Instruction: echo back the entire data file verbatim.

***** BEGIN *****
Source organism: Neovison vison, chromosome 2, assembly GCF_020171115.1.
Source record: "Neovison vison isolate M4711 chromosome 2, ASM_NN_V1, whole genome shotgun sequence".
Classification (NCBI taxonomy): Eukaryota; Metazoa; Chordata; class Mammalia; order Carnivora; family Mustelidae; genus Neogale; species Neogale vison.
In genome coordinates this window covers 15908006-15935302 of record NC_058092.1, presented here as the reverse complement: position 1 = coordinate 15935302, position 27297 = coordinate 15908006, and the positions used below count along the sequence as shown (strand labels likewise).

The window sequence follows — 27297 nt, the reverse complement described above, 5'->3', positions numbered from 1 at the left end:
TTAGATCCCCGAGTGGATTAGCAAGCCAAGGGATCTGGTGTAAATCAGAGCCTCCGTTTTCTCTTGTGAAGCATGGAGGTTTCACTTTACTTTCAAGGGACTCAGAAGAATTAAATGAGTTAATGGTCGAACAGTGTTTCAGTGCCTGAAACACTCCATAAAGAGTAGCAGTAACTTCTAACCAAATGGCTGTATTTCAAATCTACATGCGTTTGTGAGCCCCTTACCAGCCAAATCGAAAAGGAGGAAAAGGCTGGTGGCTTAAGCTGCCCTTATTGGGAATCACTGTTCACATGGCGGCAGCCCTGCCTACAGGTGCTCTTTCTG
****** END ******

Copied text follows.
Source organism: Neovison vison, chromosome 2, assembly GCF_020171115.1.
Source record: "Neovison vison isolate M4711 chromosome 2, ASM_NN_V1, whole genome shotgun sequence".
Classification (NCBI taxonomy): Eukaryota; Metazoa; Chordata; class Mammalia; order Carnivora; family Mustelidae; genus Neogale; species Neogale vison.
In genome coordinates this window covers 15908006-15935302 of record NC_058092.1, presented here as the reverse complement: position 1 = coordinate 15935302, position 27297 = coordinate 15908006, and the positions used below count along the sequence as shown (strand labels likewise).

The window sequence follows — 27297 nt, the reverse complement described above, 5'->3', positions numbered from 1 at the left end:
TTAGATCCCCGAGTGGATTAGCAAGCCAAGGGATCTGGTGTAAATCAGAGCCTCCGTTTTCTCTTGTGAAGCATGGAGGTTTCACTTTACTTTCAAGGGACTCAGAAGAATTAAATGAGTTAATGGTCGAACAGTGTTTCAGTGCCTGAAACACTCCATAAAGAGTAGCAGTAACTTCTAACCAAATGGCTGTATTTCAAATCTACATGCGTTTGTGAGCCCCTTACCAGCCAAATCGAAAAGGAGGAAAAGGCTGGTGGCTTAAGCTGCCCTTATTGGGAATCACTGTTCACATGGCGGCAGCCCTGCCTACAGGTGCTCTTTCTG